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Working With Akka Actors

Here we're going to look at the Akka actor model with a simple example: fetching weather data from Yahoo.

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I am going to explain the Akka actor model with a simple example: fetching weather data from Yahoo. I am going to use the Akka Scala API.

What is Akka?

Akka is a toolkit and runtime for building highly concurrent, distributed, and resilient
message-driven applications on the JVM.

What Is an Actor Model?

Akka has the concept of Actors, which provide an ideal model for thinking about highly concurrent and scalable systems. The actor model is a design pattern for writing concurrent and scalable code that runs on distributed systems.

Why the Actor Model?

Multi-threaded programming runs multiple copies of your application code in their own threads and then synchronizes access to any shared objects. While it’s a complex issue, multi-threaded programming has three major faults:

  • Shared objects – protected by synchronized block or method but blocking
  • Deadlock – first thread tries to access synchronized block of second thread, while second thread tries to access synchronized block from first thread, resulting in deadlock
  • Scalability – managing threads on multiple JVMs.

While the Actor Model is not new and has long existed in Haskell and Erlang, the Akka runtime makes it fairly straightforward to write actor-based applications.

The Actor Model: Why Now?

A lot has happened in last 20 years, and now not only is it possible to scale up (at high-price), but we can scale out.


The actor model allows you to write scalable software applications in a distributed environment without pulling your hair out.

Inside the Actor Model


actormodel (2)

Let’s understand how it works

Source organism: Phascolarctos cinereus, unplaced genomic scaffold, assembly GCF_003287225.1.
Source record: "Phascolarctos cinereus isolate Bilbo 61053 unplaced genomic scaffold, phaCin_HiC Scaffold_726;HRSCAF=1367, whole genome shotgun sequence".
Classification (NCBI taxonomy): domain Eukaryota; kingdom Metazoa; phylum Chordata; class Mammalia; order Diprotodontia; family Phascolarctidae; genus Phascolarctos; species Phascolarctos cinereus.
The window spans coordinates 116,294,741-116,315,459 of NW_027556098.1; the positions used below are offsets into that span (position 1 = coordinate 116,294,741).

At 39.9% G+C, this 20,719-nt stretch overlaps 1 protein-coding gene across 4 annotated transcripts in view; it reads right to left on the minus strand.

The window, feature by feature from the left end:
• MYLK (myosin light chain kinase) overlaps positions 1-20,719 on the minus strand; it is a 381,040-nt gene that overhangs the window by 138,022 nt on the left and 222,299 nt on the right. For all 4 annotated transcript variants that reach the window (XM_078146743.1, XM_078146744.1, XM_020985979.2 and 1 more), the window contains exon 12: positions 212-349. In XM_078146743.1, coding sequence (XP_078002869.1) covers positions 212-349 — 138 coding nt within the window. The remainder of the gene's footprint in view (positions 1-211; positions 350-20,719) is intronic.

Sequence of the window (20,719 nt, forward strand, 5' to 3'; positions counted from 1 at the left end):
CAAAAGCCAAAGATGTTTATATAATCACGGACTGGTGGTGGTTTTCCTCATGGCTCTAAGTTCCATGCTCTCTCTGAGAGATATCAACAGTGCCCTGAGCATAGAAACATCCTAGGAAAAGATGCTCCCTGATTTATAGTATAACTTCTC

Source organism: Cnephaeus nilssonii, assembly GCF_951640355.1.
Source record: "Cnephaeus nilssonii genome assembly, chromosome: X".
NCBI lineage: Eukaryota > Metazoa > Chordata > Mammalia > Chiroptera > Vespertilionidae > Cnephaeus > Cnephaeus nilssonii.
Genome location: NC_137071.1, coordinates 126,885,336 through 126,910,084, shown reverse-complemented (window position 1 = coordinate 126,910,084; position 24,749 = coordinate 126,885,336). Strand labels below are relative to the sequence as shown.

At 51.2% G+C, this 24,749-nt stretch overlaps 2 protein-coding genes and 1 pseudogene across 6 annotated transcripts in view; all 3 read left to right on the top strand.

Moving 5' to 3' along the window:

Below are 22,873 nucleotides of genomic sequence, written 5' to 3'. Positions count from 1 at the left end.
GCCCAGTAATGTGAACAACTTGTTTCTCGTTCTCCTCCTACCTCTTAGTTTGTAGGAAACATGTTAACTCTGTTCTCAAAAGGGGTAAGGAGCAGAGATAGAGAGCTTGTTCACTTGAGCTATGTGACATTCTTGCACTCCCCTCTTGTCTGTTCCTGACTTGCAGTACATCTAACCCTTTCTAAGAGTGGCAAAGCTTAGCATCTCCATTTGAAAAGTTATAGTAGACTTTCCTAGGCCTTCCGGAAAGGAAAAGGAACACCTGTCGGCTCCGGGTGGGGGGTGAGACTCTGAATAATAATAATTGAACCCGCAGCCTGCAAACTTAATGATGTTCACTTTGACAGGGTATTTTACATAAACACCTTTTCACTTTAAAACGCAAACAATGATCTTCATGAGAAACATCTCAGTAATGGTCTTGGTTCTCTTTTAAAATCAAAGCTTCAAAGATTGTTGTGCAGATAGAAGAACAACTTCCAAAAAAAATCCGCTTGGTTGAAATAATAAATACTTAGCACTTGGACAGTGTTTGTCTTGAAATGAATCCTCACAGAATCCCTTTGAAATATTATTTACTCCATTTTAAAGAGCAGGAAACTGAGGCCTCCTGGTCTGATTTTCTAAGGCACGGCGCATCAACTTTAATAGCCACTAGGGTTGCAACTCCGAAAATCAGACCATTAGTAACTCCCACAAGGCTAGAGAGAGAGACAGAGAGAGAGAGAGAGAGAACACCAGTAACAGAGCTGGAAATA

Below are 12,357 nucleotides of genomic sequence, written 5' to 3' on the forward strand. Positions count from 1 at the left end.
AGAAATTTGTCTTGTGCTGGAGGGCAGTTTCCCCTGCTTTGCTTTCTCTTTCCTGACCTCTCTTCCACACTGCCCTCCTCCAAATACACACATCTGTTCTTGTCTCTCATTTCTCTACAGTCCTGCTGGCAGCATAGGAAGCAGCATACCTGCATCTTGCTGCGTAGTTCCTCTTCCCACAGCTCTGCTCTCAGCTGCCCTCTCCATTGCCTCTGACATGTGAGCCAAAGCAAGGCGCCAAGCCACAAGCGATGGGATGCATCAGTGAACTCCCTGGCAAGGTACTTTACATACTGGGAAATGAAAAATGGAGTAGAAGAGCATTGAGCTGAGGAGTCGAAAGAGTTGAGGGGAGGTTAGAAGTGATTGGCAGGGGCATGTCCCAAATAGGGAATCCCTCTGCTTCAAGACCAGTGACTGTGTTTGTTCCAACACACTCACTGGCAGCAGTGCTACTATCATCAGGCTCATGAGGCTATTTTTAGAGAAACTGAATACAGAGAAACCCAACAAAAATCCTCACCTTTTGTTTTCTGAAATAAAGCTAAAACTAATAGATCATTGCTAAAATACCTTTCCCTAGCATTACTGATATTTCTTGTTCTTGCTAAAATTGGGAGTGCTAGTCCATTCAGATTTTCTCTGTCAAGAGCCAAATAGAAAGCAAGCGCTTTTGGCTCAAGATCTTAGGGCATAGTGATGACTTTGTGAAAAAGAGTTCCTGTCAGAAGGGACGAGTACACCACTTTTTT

1. Actor System: is a glue that wires Actors, ActorRefs, Dispatchers, and Mailboxes together. Programmers use the ActorSystem to configure the desired implementation of each of these components. It creates and initializes actors.
  2. Next, the actor creation process is initiated by Sender (usually itself), which invokes actorOf() on ActorSystem and creates a reference of an Actor object. At this time the Actor may not be created/initiated. ActorRef acts as a proxy to the Actor object and provides an interface to communicate with the Actor.
  3. The Sender Actor (Caller – in this case “actor itself from step 2”) uses  ! (bang operator known as tell message pattern – “fire-and-forget,” e.g. send a message asynchronously and return immediately) to tell the receiving Actor about the event (Hi Actor, Can you please process this event?).
  4. ActorRef in response dispatches the event on MessageDispatcher (you can configure ActorSystem to use specific dispatcher by invoking withDispatcher).
  5. MessageDispatcher enqueues the event to the MessageQueue.
    1. A MessageQueue is one of the core components in forming an Akka Mailbox.
    2. MessageQueue is where the normal messages that are sent to Actors will be enqueued (and subsequently dequeued).